Sebastian Giovinco’s Toronto FC were officially eliminated from MLS play-off contention when they fell 2-1 at home against Canadian rivals the Vancouver Whitecaps on Saturday night. Just a year after setting a new league record for most points in a season and lifting the Philip F Anschutz trophy as MLS Cup champions, the Reds didn’t even qualify for the post-season in 2018.
They did receive some good news last week though, as Sebastian Giovinco was re-called to the Italian national team for the first time under Roberto Mancini. The diminutive striker has never shied away from speaking about his desire to represent the Azzurri – even if he is plying his trade across the Atlantic.
“I’m very happy to be back with the national team, very happy,” said Giovinco. “I was surprised, to be honest, but I’ve done a good job here in Toronto and it’s always a pleasure to get called in. I can’t wait to get there.”
Mancini must be commended for keeping an open mind and wanting to see Giovinco up close, because nobody should be excluded from the national team simply because they play in MLS.
“There are coaches in the world who follow our league and are progressive; they understand the quality of our league. Then there are people who are stuck in the world of old, thinking of what MLS was 15, 20 years ago,” said Toronto FC General Manager Tim Bezbatchenko. “Mancini clearly has seen what the top players in our league can do on the international stage. You can look at the performances at the World Cup this summer and past World Cups, the production in Major League Soccer translates to any pitch in the world in any competition.”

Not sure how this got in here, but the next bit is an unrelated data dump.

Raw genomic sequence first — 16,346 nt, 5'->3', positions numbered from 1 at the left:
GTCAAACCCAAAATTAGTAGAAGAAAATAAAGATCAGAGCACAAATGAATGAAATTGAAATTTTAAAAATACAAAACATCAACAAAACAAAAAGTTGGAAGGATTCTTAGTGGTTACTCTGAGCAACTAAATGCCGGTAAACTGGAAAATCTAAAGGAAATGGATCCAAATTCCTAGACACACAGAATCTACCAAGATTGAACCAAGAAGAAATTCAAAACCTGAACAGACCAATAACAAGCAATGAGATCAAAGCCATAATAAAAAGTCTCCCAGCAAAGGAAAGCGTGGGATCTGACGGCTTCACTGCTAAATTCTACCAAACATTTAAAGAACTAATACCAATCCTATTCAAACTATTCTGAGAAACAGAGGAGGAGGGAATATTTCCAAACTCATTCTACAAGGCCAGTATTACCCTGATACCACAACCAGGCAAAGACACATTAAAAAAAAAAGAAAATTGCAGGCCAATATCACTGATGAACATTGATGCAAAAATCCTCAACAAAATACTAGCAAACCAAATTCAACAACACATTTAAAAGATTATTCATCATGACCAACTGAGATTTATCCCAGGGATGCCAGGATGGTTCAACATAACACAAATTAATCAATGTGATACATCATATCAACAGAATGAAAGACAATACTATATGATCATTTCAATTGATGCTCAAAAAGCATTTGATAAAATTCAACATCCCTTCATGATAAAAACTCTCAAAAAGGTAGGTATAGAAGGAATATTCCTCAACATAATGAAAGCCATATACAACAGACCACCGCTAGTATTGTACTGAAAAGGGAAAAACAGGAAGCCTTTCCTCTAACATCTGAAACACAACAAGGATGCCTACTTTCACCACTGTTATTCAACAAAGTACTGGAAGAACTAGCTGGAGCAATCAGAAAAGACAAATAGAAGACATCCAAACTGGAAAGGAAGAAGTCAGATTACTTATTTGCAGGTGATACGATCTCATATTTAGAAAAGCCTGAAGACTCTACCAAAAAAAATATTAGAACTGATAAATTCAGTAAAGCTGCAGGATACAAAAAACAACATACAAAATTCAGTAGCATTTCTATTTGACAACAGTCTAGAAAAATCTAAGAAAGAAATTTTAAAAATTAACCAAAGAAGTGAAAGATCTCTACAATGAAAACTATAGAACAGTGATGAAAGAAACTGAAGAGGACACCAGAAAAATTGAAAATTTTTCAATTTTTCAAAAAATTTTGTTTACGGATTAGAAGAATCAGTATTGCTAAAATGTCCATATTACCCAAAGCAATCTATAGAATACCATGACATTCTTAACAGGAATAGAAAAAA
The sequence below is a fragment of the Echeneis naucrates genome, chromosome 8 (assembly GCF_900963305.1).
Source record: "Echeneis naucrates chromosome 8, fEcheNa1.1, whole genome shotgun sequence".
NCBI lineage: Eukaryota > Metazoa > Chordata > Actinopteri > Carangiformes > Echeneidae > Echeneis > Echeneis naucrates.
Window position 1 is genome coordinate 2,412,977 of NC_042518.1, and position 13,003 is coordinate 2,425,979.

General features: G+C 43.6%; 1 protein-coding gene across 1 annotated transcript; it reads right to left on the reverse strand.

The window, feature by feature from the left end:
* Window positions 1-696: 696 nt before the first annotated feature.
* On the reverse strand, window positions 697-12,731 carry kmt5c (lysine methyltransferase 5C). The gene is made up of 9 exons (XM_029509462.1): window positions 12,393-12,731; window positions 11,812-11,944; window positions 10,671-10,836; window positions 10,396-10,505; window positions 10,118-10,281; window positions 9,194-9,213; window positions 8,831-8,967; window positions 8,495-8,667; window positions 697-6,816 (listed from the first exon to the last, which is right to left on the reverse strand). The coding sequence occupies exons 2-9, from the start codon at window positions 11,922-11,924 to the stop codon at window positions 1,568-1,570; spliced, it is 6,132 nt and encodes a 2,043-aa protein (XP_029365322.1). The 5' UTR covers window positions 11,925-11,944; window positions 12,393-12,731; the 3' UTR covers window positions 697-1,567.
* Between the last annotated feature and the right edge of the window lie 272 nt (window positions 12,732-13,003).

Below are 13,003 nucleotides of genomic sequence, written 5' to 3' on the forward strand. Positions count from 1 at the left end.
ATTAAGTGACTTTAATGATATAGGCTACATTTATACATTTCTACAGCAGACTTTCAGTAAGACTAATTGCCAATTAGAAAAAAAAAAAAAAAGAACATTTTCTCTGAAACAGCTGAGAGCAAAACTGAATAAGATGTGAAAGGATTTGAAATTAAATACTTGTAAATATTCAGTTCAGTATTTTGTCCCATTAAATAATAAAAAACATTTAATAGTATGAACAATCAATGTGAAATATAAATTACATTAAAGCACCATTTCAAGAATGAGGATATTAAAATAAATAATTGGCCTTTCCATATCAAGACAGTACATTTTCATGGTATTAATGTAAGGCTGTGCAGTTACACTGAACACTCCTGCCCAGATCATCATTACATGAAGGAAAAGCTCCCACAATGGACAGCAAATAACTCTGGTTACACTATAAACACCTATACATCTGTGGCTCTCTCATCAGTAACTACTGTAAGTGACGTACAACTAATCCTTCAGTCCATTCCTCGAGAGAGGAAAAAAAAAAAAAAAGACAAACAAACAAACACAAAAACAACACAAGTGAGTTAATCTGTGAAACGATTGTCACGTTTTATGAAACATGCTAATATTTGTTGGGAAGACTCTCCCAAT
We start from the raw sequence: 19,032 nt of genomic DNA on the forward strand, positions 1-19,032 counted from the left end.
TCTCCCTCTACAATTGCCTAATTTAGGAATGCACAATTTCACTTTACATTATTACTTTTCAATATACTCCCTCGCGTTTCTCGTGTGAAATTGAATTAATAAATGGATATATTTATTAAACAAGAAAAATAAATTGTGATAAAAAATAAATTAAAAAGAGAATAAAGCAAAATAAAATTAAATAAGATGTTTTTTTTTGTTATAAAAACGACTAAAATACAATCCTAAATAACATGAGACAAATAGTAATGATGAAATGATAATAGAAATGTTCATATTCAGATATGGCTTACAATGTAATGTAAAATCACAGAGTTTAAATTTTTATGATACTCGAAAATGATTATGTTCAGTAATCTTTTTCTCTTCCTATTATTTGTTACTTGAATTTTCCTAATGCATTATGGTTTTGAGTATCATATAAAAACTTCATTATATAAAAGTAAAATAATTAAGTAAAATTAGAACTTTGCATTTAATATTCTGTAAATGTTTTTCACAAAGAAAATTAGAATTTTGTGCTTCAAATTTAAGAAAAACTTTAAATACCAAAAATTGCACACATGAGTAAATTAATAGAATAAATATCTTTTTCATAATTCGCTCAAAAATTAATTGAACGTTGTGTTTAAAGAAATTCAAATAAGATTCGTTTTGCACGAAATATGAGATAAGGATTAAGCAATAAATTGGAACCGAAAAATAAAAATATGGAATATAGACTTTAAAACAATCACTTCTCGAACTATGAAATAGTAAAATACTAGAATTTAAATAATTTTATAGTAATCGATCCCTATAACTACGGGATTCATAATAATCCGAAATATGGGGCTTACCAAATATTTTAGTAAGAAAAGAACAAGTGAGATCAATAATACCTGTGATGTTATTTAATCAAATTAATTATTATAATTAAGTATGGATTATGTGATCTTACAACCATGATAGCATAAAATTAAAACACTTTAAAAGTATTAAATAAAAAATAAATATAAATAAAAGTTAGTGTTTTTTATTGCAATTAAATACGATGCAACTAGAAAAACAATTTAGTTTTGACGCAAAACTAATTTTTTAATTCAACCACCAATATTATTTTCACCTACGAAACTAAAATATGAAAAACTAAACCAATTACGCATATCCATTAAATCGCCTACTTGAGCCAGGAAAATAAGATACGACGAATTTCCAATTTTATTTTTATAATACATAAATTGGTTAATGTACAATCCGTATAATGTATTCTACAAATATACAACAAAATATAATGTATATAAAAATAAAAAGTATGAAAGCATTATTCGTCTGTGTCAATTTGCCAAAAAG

While it is terrific news for the player, his club, and the league, many have been left questioning, why now? Statistically, it is one of Giovinco’s worst seasons since arriving in Toronto and the Azzurri seem to have a plethora of players with similar characteristics to the Atomic Ant.
The call-up has rightfully been celebrated around MLS circles as a sign of the league’s continued growth, but it may be worrying for Italian fans.
After all, Giovinco will be 33-years-old by the time Euro 2020 rolls around and for a country that is looking to build for the future after missing out on the World Cup, it’s hard to imagine the TFC striker being a part of that. While he has worked hard for the past three years to get another chance on the international stage ,and deserves the opportunity, it just doesn’t bode well for the re-building process that the Azzurri are apparently under.
There is little doubt that Mancini is sending a message to the rest of the peninsula by proving that he is willing to leave big names off his squad in favour of those getting it done domestically. However, nobody expects Giovinco to be there over the likes of Mario Balotelli, Andrea Belotti, or Simone Verdi, when the games really matter. With national team managers getting so little time to practice with their squad, it just feels like Giovinco was called up more to prove a point than to prepare for the future which may ultimately be the biggest reason for concern for supporters of the Nazionale.